Coronavirus, Corona, Quarantine, Isolation, ProtectionIf you are an SCBWI member who registered for the Summer Spectacular online conference, I hope you’ve found the time to watch the sesssion with Jane Yolen and Heidi Stemple.  This mother-daughter team was the most inspirational session I’ve seen so far and that’s saying a lot.

Someone asked how to write during the pandemic.  I’ve heard a lot of variations on this theme since March and Jane gave the best advice that I’ve heard yet.  She reminded us that if the pandemic is overwhelming, we don’t have to write about it.  Instead, we can harness the emotions we are feeling and write a story steeped in these emotions.

This suggestion started me thinking about pandemic themes and stories that share these themes.

Write a story on loss.  This could be a story about a child who loses a treasured object.  Think Knuffle Bunny. Or it could be a book about divorce, the loss of a pet, or the death of a family member.  Each of these stories could have something to do with virus or nothing at all.  It depends on the story.  Write a story steeped in loss and it will ring true with readers who have suffered loss.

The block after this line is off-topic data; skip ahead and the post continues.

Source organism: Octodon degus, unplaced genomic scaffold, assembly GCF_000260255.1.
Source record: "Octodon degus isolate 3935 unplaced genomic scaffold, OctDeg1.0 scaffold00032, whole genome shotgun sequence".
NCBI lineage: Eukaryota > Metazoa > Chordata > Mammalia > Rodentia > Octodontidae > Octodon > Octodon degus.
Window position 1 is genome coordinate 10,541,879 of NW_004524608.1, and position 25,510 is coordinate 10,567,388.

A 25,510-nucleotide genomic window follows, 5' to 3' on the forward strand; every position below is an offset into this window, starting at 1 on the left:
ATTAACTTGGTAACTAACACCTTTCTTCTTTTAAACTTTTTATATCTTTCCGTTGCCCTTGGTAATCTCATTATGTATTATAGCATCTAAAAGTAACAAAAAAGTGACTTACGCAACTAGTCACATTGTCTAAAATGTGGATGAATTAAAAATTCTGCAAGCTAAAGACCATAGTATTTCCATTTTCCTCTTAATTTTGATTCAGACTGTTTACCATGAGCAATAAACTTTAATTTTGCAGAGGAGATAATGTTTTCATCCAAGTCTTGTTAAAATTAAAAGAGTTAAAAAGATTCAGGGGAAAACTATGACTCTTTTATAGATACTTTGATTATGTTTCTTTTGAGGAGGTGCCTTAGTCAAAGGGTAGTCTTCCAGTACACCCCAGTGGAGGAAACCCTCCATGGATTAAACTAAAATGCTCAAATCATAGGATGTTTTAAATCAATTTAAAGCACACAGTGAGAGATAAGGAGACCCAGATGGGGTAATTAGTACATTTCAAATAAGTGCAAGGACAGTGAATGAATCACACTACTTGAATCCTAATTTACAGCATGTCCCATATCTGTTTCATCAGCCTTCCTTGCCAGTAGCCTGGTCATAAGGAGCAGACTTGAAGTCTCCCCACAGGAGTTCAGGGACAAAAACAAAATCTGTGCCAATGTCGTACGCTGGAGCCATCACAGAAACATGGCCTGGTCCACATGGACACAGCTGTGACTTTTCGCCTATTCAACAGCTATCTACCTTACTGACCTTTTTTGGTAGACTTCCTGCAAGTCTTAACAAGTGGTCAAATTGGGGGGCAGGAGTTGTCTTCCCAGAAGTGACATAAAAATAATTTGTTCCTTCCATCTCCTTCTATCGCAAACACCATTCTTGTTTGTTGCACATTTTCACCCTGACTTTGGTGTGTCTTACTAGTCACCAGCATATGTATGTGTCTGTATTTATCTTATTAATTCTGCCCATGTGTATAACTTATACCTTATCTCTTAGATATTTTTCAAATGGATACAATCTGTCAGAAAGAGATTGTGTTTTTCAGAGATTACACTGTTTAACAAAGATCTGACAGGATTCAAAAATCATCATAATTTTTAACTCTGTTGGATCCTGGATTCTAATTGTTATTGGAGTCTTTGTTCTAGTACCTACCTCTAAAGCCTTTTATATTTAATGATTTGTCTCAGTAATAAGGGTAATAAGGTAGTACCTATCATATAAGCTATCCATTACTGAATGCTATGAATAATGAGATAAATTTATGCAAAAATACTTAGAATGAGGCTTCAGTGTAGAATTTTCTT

Write a story about uncertainty.  Your character’s family could be moving, because of a job loss.  But they could also be moving because someone got a new job.  Two of my friends have experienced moving during the pandemic. Your character could be starting a new school.  We’ve all seen stories about a character who moves and goes to a new school or moves up a grade and starts a new school.  But what about a character who changes schools because of redistricting or a school closure?

Write a story about confinement.  Your character’s family could be in hiding, in an internment camp, or in quarantine during a plague.  Your character could be recooperating from an injury, snowed in, or stowing away.

Take a truth from our current reality and use it to build a story.  I’ve got fairly well developed ideas for two stories and nuggets that may yield several more.


Book Habit Bingo

When my friend shared this with me, I told her it should be book-lover bingo. If it was, would you have a winning card?

I have to admit that as a young reader, I often reread my favorite books. As an adult? Not so much because there are so many great books out there.